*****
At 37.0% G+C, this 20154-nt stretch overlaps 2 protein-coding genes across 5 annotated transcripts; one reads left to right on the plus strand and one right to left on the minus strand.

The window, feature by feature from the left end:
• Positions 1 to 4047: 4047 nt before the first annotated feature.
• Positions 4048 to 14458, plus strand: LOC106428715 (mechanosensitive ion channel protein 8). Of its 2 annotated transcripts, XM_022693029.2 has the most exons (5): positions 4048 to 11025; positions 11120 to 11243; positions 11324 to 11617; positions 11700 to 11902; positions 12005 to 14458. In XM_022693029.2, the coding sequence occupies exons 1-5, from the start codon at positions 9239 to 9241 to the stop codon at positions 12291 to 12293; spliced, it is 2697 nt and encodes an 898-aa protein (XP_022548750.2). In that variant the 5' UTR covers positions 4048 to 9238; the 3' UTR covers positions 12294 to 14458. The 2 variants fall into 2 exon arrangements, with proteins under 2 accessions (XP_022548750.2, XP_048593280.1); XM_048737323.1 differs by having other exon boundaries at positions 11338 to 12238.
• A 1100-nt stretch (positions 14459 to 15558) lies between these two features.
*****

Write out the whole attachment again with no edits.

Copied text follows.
At 37.0% G+C, this 20154-nt stretch overlaps 2 protein-coding genes across 5 annotated transcripts; one reads left to right on the plus strand and one right to left on the minus strand.

The window, feature by feature from the left end:
• Positions 1 to 4047: 4047 nt before the first annotated feature.
• Positions 4048 to 14458, plus strand: LOC106428715 (mechanosensitive ion channel protein 8). Of its 2 annotated transcripts, XM_022693029.2 has the most exons (5): positions 4048 to 11025; positions 11120 to 11243; positions 11324 to 11617; positions 11700 to 11902; positions 12005 to 14458. In XM_022693029.2, the coding sequence occupies exons 1-5, from the start codon at positions 9239 to 9241 to the stop codon at positions 12291 to 12293; spliced, it is 2697 nt and encodes an 898-aa protein (XP_022548750.2). In that variant the 5' UTR covers positions 4048 to 9238; the 3' UTR covers positions 12294 to 14458. The 2 variants fall into 2 exon arrangements, with proteins under 2 accessions (XP_022548750.2, XP_048593280.1); XM_048737323.1 differs by having other exon boundaries at positions 11338 to 12238.
• A 1100-nt stretch (positions 14459 to 15558) lies between these two features.